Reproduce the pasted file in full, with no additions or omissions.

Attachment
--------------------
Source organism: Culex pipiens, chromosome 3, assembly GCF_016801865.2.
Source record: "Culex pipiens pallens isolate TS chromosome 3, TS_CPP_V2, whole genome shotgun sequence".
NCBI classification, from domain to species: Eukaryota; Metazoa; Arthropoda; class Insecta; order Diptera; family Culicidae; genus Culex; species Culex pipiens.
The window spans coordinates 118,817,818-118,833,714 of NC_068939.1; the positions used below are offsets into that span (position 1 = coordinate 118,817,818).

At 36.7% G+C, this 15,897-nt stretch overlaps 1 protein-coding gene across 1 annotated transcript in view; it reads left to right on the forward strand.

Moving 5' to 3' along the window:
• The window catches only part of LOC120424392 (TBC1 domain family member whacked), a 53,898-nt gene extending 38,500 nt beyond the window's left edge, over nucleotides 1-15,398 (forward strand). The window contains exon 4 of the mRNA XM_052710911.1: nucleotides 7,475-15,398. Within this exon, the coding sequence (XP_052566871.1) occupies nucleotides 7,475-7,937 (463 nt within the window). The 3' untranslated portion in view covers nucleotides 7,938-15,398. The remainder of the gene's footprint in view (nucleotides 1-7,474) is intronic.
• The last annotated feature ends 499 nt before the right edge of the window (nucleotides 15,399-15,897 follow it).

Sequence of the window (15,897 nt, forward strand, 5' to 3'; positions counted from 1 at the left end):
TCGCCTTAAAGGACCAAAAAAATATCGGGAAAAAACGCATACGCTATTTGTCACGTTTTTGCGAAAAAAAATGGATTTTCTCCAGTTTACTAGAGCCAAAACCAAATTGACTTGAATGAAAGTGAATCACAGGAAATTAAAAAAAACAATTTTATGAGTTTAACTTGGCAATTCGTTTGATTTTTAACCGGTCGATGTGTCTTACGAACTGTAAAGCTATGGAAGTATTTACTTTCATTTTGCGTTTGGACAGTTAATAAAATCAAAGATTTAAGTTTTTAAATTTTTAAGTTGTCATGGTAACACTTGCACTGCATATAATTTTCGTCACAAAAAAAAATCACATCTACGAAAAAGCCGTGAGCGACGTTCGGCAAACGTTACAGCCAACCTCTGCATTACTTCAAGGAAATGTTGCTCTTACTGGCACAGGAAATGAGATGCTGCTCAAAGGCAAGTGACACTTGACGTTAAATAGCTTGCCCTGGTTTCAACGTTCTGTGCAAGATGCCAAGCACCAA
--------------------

Source organism: Culex pipiens, chromosome 3, assembly GCF_016801865.2.
Source record: "Culex pipiens pallens isolate TS chromosome 3, TS_CPP_V2, whole genome shotgun sequence".
NCBI classification, from domain to species: Eukaryota; Metazoa; Arthropoda; class Insecta; order Diptera; family Culicidae; genus Culex; species Culex pipiens.
The window spans coordinates 118,817,818-118,833,714 of NC_068939.1; the positions used below are offsets into that span (position 1 = coordinate 118,817,818).

At 36.7% G+C, this 15,897-nt stretch overlaps 1 protein-coding gene across 1 annotated transcript in view; it reads left to right on the forward strand.

Moving 5' to 3' along the window:
• The window catches only part of LOC120424392 (TBC1 domain family member whacked), a 53,898-nt gene extending 38,500 nt beyond the window's left edge, over nucleotides 1-15,398 (forward strand). The window contains exon 4 of the mRNA XM_052710911.1: nucleotides 7,475-15,398. Within this exon, the coding sequence (XP_052566871.1) occupies nucleotides 7,475-7,937 (463 nt within the window). The 3' untranslated portion in view covers nucleotides 7,938-15,398. The remainder of the gene's footprint in view (nucleotides 1-7,474) is intronic.
• The last annotated feature ends 499 nt before the right edge of the window (nucleotides 15,399-15,897 follow it).

Sequence of the window (15,897 nt, forward strand, 5' to 3'; positions counted from 1 at the left end):
TCGCCTTAAAGGACCAAAAAAATATCGGGAAAAAACGCATACGCTATTTGTCACGTTTTTGCGAAAAAAAATGGATTTTCTCCAGTTTACTAGAGCCAAAACCAAATTGACTTGAATGAAAGTGAATCACAGGAAATTAAAAAAAACAATTTTATGAGTTTAACTTGGCAATTCGTTTGATTTTTAACCGGTCGATGTGTCTTACGAACTGTAAAGCTATGGAAGTATTTACTTTCATTTTGCGTTTGGACAGTTAATAAAATCAAAGATTTAAGTTTTTAAATTTTTAAGTTGTCATGGTAACACTTGCACTGCATATAATTTTCGTCACAAAAAAAAATCACATCTACGAAAAAGCCGTGAGCGACGTTCGGCAAACGTTACAGCCAACCTCTGCATTACTTCAAGGAAATGTTGCTCTTACTGGCACAGGAAATGAGATGCTGCTCAAAGGCAAGTGACACTTGACGTTAAATAGCTTGCCCTGGTTTCAACGTTCTGTGCAAGATGCCAAGCACCAA